The specs all say that it will take an FHHL pcie card. But the dimensions of the box looks like it should take something a little longer as it is quoted at 226mm in depth. What is the actual inside dimensions of the unit. I have a card that is 202.65mm long that I am looking at. HL is generally considered to be only 167.65mm.
William Lam says
I just measured the inside and giving a slight buffer which came out to 190 mm
Thanks. That means the 6xM.2 (NGSFF) will only fit without it's fans which I am afraid will overheat. https://www.amfeltec.com/pci-express-gen-3-carrier-board-for-6-m2-or-ngsff-nf1-pcie-ssd-modules/ But their 2xM.2 (NGSFF) will fit with fans. https://www.amfeltec.com/pci-express-gen-3-carrier-board-for-2-m-2-or-ngfss-nf1-pcie-ssd-modules/. For those that don't know. NGSFF is 30.5mm wide instead of 22mm like most M.2 SSDs. This allows larger capacities like the SAMSUNG PM983 at 15.6TB. Thanks again for the rapid reply.
Hey William - great post! Do you know if the 25gb card will be able to support RDMA vSAN? I was only find references to iWARP support for that card, but no RoCE?
Dominic Paquin says
Hey William, thanks for sharing your experience. This is a must buy for me. I'm curious if you have a distributor you go through for Supermicro gear? It's tough to find!
Thom H says
The article and screenshot says 4c/8t, but the specs in the supermicro links say 302=8c/16t and 300=10c/20t. Is this early prototype using a smaller processor or is the SM site wrong?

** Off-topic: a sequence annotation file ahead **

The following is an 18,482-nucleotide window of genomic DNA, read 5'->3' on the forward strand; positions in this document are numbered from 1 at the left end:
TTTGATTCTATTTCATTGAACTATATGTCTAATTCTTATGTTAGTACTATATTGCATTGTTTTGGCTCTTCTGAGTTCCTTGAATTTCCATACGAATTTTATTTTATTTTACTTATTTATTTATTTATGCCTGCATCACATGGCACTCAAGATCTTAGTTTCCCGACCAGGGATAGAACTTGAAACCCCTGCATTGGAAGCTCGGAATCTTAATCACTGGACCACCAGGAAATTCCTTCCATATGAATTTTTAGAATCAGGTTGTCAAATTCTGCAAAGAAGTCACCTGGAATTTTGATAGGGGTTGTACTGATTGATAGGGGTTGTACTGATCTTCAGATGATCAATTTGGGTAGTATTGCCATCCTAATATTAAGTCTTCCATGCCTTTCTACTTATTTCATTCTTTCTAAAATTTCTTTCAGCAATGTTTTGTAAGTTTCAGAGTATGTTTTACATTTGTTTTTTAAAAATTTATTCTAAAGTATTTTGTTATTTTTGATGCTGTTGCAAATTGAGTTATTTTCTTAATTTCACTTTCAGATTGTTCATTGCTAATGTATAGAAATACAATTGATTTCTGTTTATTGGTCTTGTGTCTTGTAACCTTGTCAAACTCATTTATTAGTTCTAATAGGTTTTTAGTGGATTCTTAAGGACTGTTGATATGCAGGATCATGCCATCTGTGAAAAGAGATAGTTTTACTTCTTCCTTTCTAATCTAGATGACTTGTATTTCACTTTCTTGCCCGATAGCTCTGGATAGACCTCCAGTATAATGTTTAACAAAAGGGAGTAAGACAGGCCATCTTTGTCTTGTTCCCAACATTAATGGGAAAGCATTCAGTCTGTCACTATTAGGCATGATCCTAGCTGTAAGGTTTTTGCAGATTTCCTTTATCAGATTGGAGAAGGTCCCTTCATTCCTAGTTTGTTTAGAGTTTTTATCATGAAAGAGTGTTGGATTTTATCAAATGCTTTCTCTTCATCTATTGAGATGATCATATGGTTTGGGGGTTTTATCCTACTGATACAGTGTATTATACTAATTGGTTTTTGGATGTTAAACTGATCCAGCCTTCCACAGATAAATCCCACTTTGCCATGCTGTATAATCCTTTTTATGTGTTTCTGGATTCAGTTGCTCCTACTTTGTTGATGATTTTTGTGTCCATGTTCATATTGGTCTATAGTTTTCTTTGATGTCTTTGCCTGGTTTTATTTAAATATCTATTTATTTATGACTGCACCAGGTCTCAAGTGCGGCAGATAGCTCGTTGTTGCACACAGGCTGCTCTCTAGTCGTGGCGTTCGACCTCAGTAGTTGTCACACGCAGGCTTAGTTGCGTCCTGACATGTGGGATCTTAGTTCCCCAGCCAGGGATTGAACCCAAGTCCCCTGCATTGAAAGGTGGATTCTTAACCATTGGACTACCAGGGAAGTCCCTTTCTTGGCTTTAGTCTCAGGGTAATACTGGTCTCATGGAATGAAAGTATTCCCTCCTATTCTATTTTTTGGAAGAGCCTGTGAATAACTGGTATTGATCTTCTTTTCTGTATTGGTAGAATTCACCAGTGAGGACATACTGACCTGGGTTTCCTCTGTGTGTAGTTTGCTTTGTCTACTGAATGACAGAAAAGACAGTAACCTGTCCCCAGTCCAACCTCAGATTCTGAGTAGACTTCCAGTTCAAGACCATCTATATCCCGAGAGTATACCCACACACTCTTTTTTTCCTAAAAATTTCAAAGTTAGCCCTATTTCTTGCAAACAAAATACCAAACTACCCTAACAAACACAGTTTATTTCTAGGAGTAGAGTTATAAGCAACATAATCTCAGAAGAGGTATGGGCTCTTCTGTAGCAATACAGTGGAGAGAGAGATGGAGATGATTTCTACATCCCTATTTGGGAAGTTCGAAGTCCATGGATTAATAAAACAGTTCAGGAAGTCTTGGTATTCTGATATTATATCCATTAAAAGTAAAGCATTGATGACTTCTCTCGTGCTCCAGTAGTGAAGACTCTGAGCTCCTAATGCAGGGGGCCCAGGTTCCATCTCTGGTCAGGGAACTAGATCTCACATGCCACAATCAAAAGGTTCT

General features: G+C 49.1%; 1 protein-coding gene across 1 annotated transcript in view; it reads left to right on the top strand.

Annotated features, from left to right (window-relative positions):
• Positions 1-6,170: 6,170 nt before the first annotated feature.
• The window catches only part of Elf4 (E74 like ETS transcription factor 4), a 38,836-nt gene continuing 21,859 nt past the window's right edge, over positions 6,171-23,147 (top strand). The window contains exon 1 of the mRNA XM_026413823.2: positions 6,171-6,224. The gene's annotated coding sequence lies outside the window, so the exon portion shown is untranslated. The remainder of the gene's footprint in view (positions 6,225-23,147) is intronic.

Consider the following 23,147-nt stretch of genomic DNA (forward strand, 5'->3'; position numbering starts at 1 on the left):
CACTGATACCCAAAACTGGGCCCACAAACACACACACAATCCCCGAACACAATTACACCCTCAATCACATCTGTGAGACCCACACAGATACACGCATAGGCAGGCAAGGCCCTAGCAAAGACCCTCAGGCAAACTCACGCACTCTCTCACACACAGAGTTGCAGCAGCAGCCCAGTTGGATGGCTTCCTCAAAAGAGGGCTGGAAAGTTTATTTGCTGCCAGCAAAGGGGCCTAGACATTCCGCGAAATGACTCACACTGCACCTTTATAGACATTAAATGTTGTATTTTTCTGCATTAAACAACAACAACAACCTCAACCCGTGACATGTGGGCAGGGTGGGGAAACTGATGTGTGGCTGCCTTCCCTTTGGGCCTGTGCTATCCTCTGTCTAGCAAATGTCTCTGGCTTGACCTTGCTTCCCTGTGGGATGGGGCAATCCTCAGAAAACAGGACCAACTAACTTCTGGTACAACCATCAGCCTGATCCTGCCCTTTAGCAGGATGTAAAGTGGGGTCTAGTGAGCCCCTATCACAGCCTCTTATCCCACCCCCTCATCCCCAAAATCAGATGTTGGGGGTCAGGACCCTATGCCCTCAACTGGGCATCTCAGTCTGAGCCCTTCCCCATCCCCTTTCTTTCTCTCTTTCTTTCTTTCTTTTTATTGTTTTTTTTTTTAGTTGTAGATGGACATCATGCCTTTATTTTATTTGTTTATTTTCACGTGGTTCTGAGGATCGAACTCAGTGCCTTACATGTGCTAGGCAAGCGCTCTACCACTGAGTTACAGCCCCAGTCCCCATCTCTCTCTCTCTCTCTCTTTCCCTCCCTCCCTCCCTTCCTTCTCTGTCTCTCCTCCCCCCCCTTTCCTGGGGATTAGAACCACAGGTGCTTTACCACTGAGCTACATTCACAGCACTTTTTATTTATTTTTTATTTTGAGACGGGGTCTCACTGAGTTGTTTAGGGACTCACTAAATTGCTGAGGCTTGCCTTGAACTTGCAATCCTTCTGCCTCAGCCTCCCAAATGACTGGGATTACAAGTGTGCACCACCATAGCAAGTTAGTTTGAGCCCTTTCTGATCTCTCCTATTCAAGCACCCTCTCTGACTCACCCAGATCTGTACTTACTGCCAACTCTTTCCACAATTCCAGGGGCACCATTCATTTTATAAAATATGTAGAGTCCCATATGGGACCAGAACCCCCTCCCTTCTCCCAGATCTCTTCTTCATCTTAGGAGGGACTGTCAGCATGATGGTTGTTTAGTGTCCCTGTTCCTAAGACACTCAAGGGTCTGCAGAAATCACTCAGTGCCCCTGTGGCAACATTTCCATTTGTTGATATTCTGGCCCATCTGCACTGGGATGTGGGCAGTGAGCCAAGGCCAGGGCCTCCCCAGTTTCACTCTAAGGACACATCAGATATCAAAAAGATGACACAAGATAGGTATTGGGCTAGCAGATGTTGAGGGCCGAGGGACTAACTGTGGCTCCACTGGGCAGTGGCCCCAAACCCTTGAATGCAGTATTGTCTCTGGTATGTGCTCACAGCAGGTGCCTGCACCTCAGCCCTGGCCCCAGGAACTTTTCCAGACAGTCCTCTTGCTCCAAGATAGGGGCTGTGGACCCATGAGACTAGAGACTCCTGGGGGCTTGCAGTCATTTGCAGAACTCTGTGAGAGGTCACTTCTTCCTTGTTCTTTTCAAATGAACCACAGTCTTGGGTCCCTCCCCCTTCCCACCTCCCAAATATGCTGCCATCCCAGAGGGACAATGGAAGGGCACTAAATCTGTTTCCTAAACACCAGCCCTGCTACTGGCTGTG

One thing for sure, that 4c/8t stuff is getting 'really' old; in a world of Ryzen 5950x (16c/32t). Which could be had TODAY for $479.99 (microcenter); down from it's original price of $800.00
we 'are' talking about virtual servers, i.e., you need some CPU resources in the box.
I'm just saying.
Joseph chanh says
Why thermal pad film is jot removed?
Hmm this could be the successor of my nuc7i7. Sadly I don't find any CPU benchmarks.
I am just a bit concerned about its heat dissipation. Is it OK to run 7x24 with the passive cooling? My sys e300-8d often goes up to 80C under light load
For anyone who is interested in this machine:
I've bought and tested one E302-12d-8c with 256GB RAM (64x4). In idle state, the temperature of dimm zone will reach high critical value within 3~5 hours, and poweroff for self-protection is triggered. Finally the sales told me only innodisk memory is tested ...
So it is just unusable for homelab unless you have a rack with proper cooling equipment
William Lam says
Thanks for sharing. I had just shared your comment/concern w/the Supermicro folks and they responded that the issue is that the Xeon's do get warm and without property heatsinks on the memory, you can see these wild temperature changes, which they mentioned they may have already shared with you as the solution to the issue as this case sounded familiar to them.
So their recommendations, which I will update in the blog post is to use Innodisk memory as it has the proper contact with heatsink and is able to dispense heat properly not causing system to overheat. If you can not use this type of memory, then you may want to consider the non-fanless version of the system
Totie Bash says
Hi William, do you know if you can run VSAN using SATA ahci driver? Meaning the SATA port straight from the motherboard and not going through any HBA controller. I know ever since the beginning of VSAN it has been not supported due to queue depth numbers. But for home lab use case will it give me a hard-stop/hard-error or just a warning and let me continue?
William Lam says
Try it and see 🙂